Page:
A custodian, who happened to be in the room when 16-year-old Brandon Hernandez touched his head, complained of being dizzy and fell back in his chair during his after-school class at Tottenville High School, sent a message about an unconscious student over the radio, and an assistant principal put out a call to the dozens of staff members on campus trained in CPR.
View First Aid Corps World Map of AED Locations in a larger map
Melendez, who was only several doors away at the time, was the first to make it to the room.
“I could see he was in distress. He was breathing but his breathing was irratic. His color was off,” he said.
As others dialed 9-1-1, Melendez leaned over Brandon.
“Because I am a track coach I knew something was wrong. I started to check his pulse,” he said. “I said, ‘I think we should get the box.’ I called ‘Code Blue.’ At that moment, the training really kicked in.”
Within seconds, school staff were racing into the room with defibrillators. Following directions dictated by the machine, Melendez shocked Brandon twice.
“He let out a breath of air I will never forget in my life,” said Melendez. “It was incredible.”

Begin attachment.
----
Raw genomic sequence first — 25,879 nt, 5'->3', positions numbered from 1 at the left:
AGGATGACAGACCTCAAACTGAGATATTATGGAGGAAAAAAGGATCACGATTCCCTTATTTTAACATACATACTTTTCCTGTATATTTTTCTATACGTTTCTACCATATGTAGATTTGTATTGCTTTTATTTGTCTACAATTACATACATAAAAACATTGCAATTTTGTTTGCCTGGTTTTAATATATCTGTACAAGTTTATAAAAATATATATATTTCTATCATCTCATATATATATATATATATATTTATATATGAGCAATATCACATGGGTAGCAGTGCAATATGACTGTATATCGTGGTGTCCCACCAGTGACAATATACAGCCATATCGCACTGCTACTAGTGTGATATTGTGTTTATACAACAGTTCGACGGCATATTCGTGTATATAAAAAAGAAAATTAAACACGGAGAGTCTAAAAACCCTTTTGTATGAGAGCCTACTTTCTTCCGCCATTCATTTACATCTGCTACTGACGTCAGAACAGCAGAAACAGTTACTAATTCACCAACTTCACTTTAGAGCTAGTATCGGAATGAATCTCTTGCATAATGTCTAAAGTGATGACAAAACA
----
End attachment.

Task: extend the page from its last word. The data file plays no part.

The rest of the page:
Brandon’s mother – who had been waiting in the parking lot to pick him up – was hustled inside by another student. She first saw her son, on a stretcher, being wheeled down the hall by fire fighters and emergency medical responders. “I felt like it was a dream,” said Rebecca Hernandez, whose son, prior to that day, had never shown any sign of a heart problem. She rode with him in the ambulance to Staten Island University Hospital, Ocean Breeze, where he was in an induced coma for 48 tense hours. After that, he woke up.
Doctors told her that her son had not lost any brain function, thanks entirely to the quick response at Tottenville. “I see it as my son’s second birthday,” she said. “Every day I count my blessings, because everybody here worked together; everything worked right. The AED machine saved his life. Mr. Melendez saved his life. He’s our hero.”
After dozens of tests, aided by the microchip in the AED which recorded the activity of his heart that day, doctors still could not determine what caused Brandon’s attack. He underwent surgery to have an implantable cardioverter-defibrillator put into place, in the event his heart ever gives way again.
He was able to return to school May 1.
“I don’t remember anything about that day. I woke up in the hospital; I figured something bad had happened,” said Brandon, an inclusion student at Tottenville with P25R. “I was happy to be alive.”